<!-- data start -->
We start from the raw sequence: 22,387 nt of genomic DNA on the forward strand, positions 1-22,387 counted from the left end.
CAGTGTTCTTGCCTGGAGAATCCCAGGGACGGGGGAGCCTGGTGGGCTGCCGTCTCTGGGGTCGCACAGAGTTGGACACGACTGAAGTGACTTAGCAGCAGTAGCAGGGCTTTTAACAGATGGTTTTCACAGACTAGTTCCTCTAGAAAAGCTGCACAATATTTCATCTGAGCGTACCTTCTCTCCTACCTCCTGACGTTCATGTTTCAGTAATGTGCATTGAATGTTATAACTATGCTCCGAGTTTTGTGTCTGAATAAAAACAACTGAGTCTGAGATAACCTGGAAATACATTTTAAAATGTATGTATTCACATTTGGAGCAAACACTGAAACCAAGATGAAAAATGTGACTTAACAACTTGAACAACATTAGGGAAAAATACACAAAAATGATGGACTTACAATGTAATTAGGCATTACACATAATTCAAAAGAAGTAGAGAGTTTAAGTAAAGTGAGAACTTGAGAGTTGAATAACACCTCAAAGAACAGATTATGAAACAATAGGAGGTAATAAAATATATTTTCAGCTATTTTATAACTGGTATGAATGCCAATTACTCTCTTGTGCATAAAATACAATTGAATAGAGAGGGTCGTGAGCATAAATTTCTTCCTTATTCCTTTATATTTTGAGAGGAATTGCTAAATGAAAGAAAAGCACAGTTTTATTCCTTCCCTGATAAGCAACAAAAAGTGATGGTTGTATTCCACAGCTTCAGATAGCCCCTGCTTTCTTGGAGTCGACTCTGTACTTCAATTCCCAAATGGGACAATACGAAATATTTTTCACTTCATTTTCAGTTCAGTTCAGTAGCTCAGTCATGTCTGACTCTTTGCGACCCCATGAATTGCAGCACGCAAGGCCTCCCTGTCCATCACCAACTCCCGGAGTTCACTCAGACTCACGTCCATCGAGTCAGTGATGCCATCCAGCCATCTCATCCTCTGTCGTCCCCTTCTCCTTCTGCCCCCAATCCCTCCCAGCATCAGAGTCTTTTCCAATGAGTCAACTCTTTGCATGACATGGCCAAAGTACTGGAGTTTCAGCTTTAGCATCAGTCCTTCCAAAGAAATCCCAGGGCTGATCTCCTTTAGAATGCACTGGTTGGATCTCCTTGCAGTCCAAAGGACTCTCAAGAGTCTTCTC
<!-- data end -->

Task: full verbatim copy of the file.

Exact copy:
We start from the raw sequence: 22,387 nt of genomic DNA on the forward strand, positions 1-22,387 counted from the left end.
CAGTGTTCTTGCCTGGAGAATCCCAGGGACGGGGGAGCCTGGTGGGCTGCCGTCTCTGGGGTCGCACAGAGTTGGACACGACTGAAGTGACTTAGCAGCAGTAGCAGGGCTTTTAACAGATGGTTTTCACAGACTAGTTCCTCTAGAAAAGCTGCACAATATTTCATCTGAGCGTACCTTCTCTCCTACCTCCTGACGTTCATGTTTCAGTAATGTGCATTGAATGTTATAACTATGCTCCGAGTTTTGTGTCTGAATAAAAACAACTGAGTCTGAGATAACCTGGAAATACATTTTAAAATGTATGTATTCACATTTGGAGCAAACACTGAAACCAAGATGAAAAATGTGACTTAACAACTTGAACAACATTAGGGAAAAATACACAAAAATGATGGACTTACAATGTAATTAGGCATTACACATAATTCAAAAGAAGTAGAGAGTTTAAGTAAAGTGAGAACTTGAGAGTTGAATAACACCTCAAAGAACAGATTATGAAACAATAGGAGGTAATAAAATATATTTTCAGCTATTTTATAACTGGTATGAATGCCAATTACTCTCTTGTGCATAAAATACAATTGAATAGAGAGGGTCGTGAGCATAAATTTCTTCCTTATTCCTTTATATTTTGAGAGGAATTGCTAAATGAAAGAAAAGCACAGTTTTATTCCTTCCCTGATAAGCAACAAAAAGTGATGGTTGTATTCCACAGCTTCAGATAGCCCCTGCTTTCTTGGAGTCGACTCTGTACTTCAATTCCCAAATGGGACAATACGAAATATTTTTCACTTCATTTTCAGTTCAGTTCAGTAGCTCAGTCATGTCTGACTCTTTGCGACCCCATGAATTGCAGCACGCAAGGCCTCCCTGTCCATCACCAACTCCCGGAGTTCACTCAGACTCACGTCCATCGAGTCAGTGATGCCATCCAGCCATCTCATCCTCTGTCGTCCCCTTCTCCTTCTGCCCCCAATCCCTCCCAGCATCAGAGTCTTTTCCAATGAGTCAACTCTTTGCATGACATGGCCAAAGTACTGGAGTTTCAGCTTTAGCATCAGTCCTTCCAAAGAAATCCCAGGGCTGATCTCCTTTAGAATGCACTGGTTGGATCTCCTTGCAGTCCAAAGGACTCTCAAGAGTCTTCTC